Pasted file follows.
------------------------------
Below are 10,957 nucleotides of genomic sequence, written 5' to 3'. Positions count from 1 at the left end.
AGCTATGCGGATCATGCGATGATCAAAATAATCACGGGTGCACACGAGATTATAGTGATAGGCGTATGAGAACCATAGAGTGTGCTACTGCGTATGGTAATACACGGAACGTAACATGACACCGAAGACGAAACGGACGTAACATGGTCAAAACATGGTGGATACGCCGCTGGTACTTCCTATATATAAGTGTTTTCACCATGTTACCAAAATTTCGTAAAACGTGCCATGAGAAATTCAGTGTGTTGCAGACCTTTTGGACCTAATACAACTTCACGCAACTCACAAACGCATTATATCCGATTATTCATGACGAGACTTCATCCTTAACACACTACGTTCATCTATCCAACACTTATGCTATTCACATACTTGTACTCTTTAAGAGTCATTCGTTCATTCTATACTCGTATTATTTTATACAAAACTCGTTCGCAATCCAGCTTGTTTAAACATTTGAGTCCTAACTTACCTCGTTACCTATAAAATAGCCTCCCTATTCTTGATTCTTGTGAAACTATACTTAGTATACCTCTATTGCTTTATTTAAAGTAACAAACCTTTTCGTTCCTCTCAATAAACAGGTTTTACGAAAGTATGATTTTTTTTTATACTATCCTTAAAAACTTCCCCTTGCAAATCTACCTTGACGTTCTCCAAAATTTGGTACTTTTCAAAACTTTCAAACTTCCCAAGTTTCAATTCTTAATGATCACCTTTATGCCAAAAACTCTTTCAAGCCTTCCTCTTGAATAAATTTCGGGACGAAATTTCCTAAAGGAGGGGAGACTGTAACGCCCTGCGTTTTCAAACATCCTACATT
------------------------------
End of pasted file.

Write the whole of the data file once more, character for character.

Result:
Below are 10,957 nucleotides of genomic sequence, written 5' to 3'. Positions count from 1 at the left end.
AGCTATGCGGATCATGCGATGATCAAAATAATCACGGGTGCACACGAGATTATAGTGATAGGCGTATGAGAACCATAGAGTGTGCTACTGCGTATGGTAATACACGGAACGTAACATGACACCGAAGACGAAACGGACGTAACATGGTCAAAACATGGTGGATACGCCGCTGGTACTTCCTATATATAAGTGTTTTCACCATGTTACCAAAATTTCGTAAAACGTGCCATGAGAAATTCAGTGTGTTGCAGACCTTTTGGACCTAATACAACTTCACGCAACTCACAAACGCATTATATCCGATTATTCATGACGAGACTTCATCCTTAACACACTACGTTCATCTATCCAACACTTATGCTATTCACATACTTGTACTCTTTAAGAGTCATTCGTTCATTCTATACTCGTATTATTTTATACAAAACTCGTTCGCAATCCAGCTTGTTTAAACATTTGAGTCCTAACTTACCTCGTTACCTATAAAATAGCCTCCCTATTCTTGATTCTTGTGAAACTATACTTAGTATACCTCTATTGCTTTATTTAAAGTAACAAACCTTTTCGTTCCTCTCAATAAACAGGTTTTACGAAAGTATGATTTTTTTTTATACTATCCTTAAAAACTTCCCCTTGCAAATCTACCTTGACGTTCTCCAAAATTTGGTACTTTTCAAAACTTTCAAACTTCCCAAGTTTCAATTCTTAATGATCACCTTTATGCCAAAAACTCTTTCAAGCCTTCCTCTTGAATAAATTTCGGGACGAAATTTCCTAAAGGAGGGGAGACTGTAACGCCCTGCGTTTTCAAACATCCTACATT